Iraqi Christian families are preparing to celebrate their first Christmas since returning to their homes in Qaraqosh.
A young Christian woman named Merna says, “We waited for three years. This year Christmas will be very different because we have returned to our town Baghdeda (the local name for Qaraqosh). Being able to go to church and seeing that there are people who are celebrating Christmas is something great.”
An estimated 20,000 people have returned to Qaraqosh. The town was home to 50,000 Christians before the invasion of the self-proclaimed Islamic State.
Merna continues, “One of the first things Christians do when Advent starts is start cleaning their houses.” Of course, houses are cleaned regularly, but the houses are cleaned more intensely for Christmas.
“Only after that do we put the Christmas tree in the house and hang decorations on the walls. We prepare the Christmas tree together, my brother and sisters and I.”
Christmas in Iraq
Shlema*, the director of our local partner organisation in Iraq, says, “All Christians have their houses decorated. Even during their displacement they would put decorations in their caravans.
“We have special food. Most traditional is ‘pacha’. We cook the head, legs, tongue and other leftovers of a cow or sheep and we put that together with rice in a stomach that we’ve cleaned. We will eat this at Christmas. I think about 80% of the Christians will eat that.”
Another common food at Christmas is ‘kobu qasee’, a kind of soup full of meat.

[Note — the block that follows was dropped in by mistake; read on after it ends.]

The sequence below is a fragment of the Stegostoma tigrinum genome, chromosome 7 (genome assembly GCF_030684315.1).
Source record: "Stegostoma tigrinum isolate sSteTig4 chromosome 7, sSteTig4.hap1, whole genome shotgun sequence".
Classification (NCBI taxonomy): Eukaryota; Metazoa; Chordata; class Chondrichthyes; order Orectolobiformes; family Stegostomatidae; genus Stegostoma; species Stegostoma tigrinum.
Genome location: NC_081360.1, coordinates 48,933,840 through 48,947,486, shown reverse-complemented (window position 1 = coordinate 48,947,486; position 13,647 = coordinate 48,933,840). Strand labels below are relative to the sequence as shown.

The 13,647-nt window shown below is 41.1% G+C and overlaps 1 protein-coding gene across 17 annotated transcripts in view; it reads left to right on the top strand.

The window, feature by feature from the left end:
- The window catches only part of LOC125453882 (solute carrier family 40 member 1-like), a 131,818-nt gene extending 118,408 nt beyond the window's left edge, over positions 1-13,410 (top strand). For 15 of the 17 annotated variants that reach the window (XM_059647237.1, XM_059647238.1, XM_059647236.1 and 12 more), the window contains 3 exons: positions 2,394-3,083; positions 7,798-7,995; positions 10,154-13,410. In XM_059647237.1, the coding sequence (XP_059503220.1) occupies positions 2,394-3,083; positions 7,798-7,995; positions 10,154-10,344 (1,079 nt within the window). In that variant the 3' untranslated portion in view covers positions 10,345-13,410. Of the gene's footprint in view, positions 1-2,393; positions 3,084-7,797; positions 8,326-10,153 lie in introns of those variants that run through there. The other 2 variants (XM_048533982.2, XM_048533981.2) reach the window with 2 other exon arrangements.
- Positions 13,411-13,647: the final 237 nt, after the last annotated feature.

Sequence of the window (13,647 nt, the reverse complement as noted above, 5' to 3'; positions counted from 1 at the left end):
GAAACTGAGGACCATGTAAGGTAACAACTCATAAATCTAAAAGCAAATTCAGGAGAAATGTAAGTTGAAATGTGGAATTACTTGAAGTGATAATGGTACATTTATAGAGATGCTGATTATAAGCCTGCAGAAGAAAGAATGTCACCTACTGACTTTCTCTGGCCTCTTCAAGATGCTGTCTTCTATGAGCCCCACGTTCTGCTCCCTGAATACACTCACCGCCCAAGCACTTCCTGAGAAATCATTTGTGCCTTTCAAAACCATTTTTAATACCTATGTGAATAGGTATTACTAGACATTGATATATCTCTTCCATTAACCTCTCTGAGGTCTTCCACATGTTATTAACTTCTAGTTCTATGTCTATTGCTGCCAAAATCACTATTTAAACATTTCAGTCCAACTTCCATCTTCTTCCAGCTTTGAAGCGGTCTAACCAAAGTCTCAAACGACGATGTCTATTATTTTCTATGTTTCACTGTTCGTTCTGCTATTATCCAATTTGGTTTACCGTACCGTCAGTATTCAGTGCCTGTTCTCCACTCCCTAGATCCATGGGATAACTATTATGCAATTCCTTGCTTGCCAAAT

This meal is eaten on Christmas Day, usually after church, with the whole family, and people will wear new clothes bought especially for Christmas.
For Christians, 25 and 26 December are official holidays in Iraq. Sometimes the Kurdish and Iraqi government decide to make the 25 an official holiday for all citizens. The Kurdish government has already announced this for the Kurdish region. “From Baghdad I haven’t heard yet that it will be an official holiday,” Shlema says.
She continues, “We have Iraqi Christmas songs, some others are translated.” Even in Iraq, you will hear people singing ‘Jingle bells’ and ‘Silent Night’.
- That Christians in Iraq will truly know 'Immanuel', that God is with them, this Christmas
- For provision for those who have been unable to return to their homes, and for those who are beginning to rebuild their lives
- For wisdom for Open Doors partners as they work to bring comfort and joy to our Iraqi brothers and sisters.
Iraq is currently number 7 on the Open Doors World Watch List, our annual ranking of the 50 countries where Christians face the most extreme persecution. Our 2018 World Watch List will come out on 10 January, and will be presented to UK parliament on 17 January. Invite your MP to this meeting, and ask them to do more to support persecuted Christians.
You can also order a free Hope for the Middle East campaign wristband, to remind you to pray for your church family in the Middle East.